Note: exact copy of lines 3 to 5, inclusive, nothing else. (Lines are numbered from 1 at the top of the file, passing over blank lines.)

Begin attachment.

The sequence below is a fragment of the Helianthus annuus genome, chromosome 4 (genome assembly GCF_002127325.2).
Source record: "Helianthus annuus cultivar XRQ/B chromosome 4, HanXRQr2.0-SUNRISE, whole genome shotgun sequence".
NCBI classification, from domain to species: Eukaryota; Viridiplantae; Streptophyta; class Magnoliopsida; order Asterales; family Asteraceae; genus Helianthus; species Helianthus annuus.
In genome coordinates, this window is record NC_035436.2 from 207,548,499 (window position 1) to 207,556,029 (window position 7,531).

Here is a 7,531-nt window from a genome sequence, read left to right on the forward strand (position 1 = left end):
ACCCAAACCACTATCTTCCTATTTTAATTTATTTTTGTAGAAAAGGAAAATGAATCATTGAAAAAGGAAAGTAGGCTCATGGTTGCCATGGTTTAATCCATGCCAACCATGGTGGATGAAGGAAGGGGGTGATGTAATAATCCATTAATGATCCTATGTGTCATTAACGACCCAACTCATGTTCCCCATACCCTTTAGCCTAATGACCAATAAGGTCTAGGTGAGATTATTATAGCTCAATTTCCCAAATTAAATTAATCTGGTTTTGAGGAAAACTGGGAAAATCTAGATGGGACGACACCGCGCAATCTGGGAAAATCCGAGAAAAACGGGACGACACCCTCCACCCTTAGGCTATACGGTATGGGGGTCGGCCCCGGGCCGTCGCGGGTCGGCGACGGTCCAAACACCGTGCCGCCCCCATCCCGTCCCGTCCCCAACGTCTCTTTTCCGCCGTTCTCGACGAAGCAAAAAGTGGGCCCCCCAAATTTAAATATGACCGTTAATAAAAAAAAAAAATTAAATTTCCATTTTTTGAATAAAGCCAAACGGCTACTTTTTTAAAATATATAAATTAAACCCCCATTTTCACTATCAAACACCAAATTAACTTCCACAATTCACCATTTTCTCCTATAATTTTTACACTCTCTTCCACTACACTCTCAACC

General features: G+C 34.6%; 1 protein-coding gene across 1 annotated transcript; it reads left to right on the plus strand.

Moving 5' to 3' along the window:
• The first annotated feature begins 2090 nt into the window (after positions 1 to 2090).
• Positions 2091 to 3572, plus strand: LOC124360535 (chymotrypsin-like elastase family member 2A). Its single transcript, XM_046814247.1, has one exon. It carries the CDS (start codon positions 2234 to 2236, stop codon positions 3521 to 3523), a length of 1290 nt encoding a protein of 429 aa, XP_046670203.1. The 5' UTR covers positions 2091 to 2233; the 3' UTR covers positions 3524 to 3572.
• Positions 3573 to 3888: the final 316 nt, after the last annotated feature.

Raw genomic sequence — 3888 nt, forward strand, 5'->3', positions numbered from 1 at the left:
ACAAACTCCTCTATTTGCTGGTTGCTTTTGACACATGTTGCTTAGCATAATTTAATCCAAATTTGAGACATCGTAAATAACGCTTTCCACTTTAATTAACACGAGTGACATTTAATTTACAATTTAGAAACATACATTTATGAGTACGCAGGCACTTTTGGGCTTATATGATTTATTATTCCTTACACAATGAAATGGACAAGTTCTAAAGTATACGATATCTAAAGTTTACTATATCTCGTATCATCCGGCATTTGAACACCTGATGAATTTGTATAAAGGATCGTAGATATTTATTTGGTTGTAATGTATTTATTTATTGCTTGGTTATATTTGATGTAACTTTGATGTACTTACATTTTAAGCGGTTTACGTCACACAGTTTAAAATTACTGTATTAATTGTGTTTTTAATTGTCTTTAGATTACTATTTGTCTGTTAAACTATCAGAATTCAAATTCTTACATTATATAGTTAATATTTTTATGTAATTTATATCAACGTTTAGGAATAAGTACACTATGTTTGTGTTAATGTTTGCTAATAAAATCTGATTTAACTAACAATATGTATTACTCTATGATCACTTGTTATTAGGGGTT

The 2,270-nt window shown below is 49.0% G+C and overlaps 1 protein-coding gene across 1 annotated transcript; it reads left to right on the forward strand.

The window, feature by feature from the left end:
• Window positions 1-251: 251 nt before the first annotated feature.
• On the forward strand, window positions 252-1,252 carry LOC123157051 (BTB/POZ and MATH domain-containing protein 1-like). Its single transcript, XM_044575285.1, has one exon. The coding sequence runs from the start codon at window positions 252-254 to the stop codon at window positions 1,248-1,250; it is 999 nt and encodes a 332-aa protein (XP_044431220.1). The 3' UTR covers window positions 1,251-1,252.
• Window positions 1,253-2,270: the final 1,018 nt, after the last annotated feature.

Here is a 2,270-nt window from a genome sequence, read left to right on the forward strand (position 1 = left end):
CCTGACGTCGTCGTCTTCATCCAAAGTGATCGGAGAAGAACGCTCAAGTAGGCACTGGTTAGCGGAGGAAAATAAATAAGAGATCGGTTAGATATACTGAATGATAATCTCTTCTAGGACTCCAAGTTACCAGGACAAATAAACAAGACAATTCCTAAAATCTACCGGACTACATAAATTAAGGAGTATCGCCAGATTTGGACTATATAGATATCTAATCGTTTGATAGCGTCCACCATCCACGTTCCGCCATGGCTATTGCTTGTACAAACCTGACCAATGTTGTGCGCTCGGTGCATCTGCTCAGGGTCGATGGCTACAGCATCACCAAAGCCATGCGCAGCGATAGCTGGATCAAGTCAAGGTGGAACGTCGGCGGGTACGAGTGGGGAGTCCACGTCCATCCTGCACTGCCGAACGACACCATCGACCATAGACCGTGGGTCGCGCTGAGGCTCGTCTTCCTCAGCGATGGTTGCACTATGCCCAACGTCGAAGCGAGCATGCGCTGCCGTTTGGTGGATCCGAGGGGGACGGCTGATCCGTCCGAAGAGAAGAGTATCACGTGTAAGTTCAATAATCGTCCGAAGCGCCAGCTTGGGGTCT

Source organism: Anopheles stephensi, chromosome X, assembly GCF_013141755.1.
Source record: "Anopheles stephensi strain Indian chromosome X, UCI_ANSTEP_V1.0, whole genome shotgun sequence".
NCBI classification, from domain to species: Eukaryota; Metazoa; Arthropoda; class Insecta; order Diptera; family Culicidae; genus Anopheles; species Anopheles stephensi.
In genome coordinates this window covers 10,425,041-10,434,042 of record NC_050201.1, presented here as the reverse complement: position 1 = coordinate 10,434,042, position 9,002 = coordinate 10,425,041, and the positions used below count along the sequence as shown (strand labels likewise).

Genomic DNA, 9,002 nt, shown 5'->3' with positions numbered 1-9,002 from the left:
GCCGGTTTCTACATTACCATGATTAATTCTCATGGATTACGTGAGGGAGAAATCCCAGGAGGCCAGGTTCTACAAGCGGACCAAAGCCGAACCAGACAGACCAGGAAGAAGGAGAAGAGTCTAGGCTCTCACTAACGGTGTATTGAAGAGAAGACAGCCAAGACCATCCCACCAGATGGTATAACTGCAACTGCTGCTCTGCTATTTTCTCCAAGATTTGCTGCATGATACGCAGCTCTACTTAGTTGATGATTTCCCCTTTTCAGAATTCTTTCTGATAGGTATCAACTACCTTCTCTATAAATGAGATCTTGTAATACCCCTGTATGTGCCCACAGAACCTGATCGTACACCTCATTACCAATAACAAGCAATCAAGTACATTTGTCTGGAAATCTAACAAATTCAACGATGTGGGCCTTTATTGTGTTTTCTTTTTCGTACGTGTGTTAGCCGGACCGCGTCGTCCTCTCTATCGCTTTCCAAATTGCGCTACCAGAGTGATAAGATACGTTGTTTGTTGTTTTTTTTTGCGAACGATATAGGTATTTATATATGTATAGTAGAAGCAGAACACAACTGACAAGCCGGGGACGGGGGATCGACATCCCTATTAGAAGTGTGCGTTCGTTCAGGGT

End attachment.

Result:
NCBI classification, from domain to species: Eukaryota; Viridiplantae; Streptophyta; class Magnoliopsida; order Asterales; family Asteraceae; genus Helianthus; species Helianthus annuus.
In genome coordinates, this window is record NC_035436.2 from 207,548,499 (window position 1) to 207,556,029 (window position 7,531).

Here is a 7,531-nt window from a genome sequence, read left to right on the forward strand (position 1 = left end):